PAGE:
Sometimes, when I read my own bio, on a website, or on my blog, I think to myself “who is that person and how does she do all that?” I’m thinking now, trapped in bed on a Saturday, that the universe felt the same way and dealt me a blow yesterday that is certain to slow me down and make me re-think the pace at which I am living my life. Finally, after months of just talking about it, I was playing squash with my boss. Thirty minutes in, I collided with the glass at the back wall, my foot got trapped at a terrible angle between the floor and said glass wall and turned outward unnaturally. I felt the injury as it was happening. I got ice and a ride home to my other half.
Now, this is not my first ankle sprain. Anyone who plays competitive sports has it happen now and again, unfortunately. At the very least, I know how to treat it and I know to stay off of it. Even if I wanted to, though, I can’t walk. The pain didn’t make me tear up, the embarrassment of so fantastically injuring myself on a squash court didn’t make me tear up. What brought me to my emotional knees was that I knew immediately I had just lost a good chunk of my triathlon season, and possibly all of it.
Most of us have activities that define us. The activities that take up space in our hearts and our minds. Activities that give us direction and drive us out of bed every morning. Quite obviously, my devotion to sports and fitness is a huge part of my identity. In seconds, it has been taken away from me. I know it’s temporary, but with a huge race coming up, this extended break in training will set me back months. It’s overwhelming to think how many hours and how much effort I have lost. All the weekends I gave up to ride my bike for hours, and now I won’t be able to compete.
By the same token, for the first time in months, I have sat in my bedroom with my boyfriend and just talked for hours, and ate breakfast, and elevated my foot. And now I find myself with extra time to write. I remember a blog I wrote about how important it is to recharge your batteries. With my blind devotion to this race, I had completely lost that. I had to work out in the mornings before work, the evenings after work, and for 6-7 hours on the weekend. The payoff would have been priceless, but that schedule is just crazy. Truly crazy.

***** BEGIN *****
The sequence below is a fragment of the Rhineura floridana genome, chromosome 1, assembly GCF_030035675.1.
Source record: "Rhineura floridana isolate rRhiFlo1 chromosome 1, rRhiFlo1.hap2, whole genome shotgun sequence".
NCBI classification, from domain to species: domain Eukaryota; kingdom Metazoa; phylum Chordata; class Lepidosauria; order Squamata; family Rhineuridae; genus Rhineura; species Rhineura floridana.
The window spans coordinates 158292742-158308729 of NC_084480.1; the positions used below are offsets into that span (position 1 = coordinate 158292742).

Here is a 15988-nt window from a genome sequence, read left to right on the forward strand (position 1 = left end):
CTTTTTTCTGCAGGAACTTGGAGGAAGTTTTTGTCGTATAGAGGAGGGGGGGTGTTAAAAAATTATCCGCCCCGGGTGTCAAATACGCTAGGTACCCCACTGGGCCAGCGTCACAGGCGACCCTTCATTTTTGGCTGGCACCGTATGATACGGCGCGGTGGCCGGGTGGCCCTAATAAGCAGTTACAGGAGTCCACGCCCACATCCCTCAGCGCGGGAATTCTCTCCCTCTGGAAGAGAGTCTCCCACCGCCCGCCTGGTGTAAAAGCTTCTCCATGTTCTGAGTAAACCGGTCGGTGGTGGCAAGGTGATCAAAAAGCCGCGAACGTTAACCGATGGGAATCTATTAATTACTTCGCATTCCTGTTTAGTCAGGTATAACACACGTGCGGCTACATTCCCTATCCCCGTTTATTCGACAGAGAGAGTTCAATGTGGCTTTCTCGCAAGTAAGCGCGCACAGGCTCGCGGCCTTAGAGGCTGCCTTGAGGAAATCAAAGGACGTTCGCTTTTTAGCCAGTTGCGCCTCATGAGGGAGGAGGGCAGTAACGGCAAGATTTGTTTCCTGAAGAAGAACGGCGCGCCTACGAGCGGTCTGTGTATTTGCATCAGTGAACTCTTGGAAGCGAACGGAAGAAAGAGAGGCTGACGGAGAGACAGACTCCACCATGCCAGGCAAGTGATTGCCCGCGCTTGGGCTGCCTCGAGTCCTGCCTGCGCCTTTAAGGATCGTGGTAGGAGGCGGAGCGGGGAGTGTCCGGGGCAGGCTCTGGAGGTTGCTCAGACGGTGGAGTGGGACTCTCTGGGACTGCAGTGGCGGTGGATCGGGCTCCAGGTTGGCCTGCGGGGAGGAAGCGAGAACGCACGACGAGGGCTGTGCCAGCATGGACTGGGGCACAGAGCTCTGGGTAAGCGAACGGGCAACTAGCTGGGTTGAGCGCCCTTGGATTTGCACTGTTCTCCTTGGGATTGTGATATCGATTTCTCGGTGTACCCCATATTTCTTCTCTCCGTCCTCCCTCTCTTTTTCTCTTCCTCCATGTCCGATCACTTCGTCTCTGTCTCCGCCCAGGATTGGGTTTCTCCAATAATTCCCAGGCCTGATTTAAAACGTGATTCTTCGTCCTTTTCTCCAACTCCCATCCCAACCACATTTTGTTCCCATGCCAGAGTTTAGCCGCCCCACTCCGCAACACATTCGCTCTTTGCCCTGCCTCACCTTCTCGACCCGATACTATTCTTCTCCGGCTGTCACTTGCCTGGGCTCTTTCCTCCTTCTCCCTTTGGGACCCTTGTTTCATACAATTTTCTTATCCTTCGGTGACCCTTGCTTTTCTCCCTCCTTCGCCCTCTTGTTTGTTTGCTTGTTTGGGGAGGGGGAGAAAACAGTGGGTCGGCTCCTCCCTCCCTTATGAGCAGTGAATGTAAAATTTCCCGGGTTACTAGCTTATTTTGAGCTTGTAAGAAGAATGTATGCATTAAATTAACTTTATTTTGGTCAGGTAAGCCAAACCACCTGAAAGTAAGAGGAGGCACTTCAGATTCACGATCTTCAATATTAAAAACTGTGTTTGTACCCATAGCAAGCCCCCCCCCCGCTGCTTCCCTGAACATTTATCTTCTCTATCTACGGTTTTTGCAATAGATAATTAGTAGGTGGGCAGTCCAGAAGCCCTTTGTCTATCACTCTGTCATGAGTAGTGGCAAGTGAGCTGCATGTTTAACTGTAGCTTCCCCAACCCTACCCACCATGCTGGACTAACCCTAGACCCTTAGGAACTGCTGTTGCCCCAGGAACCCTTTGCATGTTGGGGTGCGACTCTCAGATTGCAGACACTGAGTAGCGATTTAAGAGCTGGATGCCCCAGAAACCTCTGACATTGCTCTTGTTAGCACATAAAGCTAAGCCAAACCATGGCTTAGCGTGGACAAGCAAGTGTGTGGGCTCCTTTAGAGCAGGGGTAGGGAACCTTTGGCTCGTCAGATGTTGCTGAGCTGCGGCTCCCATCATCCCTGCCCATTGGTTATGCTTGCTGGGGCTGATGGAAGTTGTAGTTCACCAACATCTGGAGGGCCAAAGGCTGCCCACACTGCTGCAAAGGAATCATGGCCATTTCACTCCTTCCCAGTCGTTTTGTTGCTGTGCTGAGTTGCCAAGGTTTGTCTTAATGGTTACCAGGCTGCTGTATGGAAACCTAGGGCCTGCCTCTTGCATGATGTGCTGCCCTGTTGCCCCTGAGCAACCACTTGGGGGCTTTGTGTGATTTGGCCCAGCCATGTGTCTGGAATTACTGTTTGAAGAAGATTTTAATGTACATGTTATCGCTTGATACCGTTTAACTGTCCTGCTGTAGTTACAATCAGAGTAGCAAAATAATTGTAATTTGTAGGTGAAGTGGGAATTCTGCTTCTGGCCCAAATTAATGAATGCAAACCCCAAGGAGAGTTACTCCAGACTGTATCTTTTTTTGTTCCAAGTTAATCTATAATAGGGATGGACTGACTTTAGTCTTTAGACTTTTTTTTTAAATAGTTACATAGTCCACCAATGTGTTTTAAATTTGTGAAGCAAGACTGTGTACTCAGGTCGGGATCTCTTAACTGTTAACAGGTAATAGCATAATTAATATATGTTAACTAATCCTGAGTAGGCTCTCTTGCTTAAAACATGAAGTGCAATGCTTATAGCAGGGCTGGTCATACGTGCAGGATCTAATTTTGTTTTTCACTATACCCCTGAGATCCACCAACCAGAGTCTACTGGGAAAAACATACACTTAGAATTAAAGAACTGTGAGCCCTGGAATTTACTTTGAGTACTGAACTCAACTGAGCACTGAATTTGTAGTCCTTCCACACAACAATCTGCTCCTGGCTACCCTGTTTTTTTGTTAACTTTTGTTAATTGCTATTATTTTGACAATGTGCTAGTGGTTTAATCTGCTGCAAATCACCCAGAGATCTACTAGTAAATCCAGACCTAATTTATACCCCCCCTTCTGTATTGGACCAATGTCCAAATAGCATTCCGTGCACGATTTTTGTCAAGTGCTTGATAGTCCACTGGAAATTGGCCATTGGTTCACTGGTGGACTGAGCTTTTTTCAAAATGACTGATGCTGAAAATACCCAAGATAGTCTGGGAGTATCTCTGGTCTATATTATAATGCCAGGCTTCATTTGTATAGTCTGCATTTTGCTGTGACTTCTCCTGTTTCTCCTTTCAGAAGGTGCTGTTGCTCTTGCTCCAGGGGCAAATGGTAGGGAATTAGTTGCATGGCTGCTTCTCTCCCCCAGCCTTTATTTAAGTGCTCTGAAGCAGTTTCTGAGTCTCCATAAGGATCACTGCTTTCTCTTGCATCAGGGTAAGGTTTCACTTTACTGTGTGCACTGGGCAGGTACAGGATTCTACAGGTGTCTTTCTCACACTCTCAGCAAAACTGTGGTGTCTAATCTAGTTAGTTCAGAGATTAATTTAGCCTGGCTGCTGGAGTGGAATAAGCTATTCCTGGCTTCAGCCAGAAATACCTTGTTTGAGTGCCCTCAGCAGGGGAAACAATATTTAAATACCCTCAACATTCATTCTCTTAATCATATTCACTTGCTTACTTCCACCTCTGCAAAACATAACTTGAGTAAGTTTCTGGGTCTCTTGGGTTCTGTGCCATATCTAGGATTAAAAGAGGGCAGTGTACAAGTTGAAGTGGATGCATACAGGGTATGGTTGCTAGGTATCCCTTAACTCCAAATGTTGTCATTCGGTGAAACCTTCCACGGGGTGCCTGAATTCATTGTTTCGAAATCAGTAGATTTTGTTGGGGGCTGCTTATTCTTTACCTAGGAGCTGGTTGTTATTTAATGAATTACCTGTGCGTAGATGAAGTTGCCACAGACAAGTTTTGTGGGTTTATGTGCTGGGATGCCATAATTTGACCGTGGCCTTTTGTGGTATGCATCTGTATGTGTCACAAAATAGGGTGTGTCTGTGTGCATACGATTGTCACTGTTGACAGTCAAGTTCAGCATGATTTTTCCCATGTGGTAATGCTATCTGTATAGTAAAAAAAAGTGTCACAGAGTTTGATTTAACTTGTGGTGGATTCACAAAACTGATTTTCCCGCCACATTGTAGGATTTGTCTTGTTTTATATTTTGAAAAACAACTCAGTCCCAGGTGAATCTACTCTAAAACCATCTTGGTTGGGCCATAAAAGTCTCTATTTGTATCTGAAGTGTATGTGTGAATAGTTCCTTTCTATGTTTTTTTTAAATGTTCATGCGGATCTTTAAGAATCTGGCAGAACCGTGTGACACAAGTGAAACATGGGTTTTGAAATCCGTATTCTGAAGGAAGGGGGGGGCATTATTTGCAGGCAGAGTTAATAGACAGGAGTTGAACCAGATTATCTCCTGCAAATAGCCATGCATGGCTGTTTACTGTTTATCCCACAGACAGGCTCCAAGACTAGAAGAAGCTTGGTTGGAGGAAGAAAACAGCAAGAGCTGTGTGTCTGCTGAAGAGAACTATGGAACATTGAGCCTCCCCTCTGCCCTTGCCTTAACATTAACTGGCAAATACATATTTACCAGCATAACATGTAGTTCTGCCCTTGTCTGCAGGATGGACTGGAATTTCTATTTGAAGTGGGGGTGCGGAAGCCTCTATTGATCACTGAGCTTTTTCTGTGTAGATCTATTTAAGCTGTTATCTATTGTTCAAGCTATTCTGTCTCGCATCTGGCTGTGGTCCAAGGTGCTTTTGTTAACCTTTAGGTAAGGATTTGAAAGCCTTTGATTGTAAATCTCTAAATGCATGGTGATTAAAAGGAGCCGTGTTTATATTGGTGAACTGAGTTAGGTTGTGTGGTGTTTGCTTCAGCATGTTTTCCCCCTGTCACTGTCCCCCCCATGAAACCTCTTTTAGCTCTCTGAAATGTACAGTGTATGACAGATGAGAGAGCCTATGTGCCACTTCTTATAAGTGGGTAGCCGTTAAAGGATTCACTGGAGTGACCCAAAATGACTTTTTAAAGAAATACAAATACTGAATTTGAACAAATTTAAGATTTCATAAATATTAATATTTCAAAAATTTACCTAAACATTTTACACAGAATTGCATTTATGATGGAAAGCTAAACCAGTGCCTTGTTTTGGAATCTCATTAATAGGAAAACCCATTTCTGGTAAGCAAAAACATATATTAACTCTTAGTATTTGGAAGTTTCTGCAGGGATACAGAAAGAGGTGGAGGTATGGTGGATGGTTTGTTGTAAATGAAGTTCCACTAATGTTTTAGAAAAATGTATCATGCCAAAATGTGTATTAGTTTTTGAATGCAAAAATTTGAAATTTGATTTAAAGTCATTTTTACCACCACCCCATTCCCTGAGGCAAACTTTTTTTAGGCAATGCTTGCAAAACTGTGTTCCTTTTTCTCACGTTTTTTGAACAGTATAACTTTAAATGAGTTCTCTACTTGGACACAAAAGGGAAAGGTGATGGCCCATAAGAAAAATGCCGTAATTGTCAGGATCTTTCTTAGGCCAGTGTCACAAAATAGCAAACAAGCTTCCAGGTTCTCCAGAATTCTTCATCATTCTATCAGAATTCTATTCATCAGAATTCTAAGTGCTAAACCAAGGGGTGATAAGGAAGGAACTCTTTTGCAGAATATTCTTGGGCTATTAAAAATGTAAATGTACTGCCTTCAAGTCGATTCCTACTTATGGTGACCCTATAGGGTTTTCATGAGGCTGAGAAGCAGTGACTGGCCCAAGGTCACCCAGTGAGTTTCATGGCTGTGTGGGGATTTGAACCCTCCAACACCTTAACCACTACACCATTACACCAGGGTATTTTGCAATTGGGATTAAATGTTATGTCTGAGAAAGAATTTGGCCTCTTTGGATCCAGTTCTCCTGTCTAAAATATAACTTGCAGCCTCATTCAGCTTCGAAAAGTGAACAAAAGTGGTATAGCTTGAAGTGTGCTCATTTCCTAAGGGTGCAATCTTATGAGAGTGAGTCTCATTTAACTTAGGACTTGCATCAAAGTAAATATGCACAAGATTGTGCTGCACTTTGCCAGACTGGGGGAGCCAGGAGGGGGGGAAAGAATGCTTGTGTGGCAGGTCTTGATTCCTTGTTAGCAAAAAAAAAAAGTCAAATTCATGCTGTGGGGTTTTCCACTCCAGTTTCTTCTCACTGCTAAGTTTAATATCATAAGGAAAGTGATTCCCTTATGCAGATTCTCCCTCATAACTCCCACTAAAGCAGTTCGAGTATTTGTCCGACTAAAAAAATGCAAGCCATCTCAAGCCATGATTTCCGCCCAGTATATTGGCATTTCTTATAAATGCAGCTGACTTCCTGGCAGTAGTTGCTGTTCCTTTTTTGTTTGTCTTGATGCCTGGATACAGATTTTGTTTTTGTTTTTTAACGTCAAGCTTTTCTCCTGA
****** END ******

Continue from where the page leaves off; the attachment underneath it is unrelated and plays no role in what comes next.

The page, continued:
Almost immediately, when I first accepted I had lost the ability to compete, my brain reset. I must be kind to my body, I have to focus on long-term health and resilience. Frankly, I really need to just take a chill pill. For the past few months, I’ve been almost always exhausted. I’m always concerned about fitting in workouts, always scheduling in my mind, always tense. I like to think I hide it well, but it’s taking a toll. Thursday night, riding to a work event, I found myself describing my life to a colleague as “always crazy.” Maybe I can’t do half iron-distance competitions and be trying to get my career off the ground. Maybe I don’t have a lifestyle that can accommodate all of this.
Everything in moderation. I won’t give up racing and competing, I love it and it brings me tremendous joy. But, maybe I was missing all the signals telling me to take it easy, and I needed something bigger and worse to knock me over so I could get the message. How long could I have gone on missing the signals? Would I have just kept pushing, pushing, pushing until I found myself hospitalized for exhaustion? Am I missing other signals that life has fallen out of whack in other ways?
With all this extra time on my hands, I’ll be thinking about the answers and looking for ways to improve the health and balance in my life. I’m looking forward to extra time with my boyfriend, less muscle soreness, and focusing on all the excellent things happening in my professional life. As with other setbacks, injuries are opportunities in disguise. I’ll come back stronger and happier and more balanced than ever.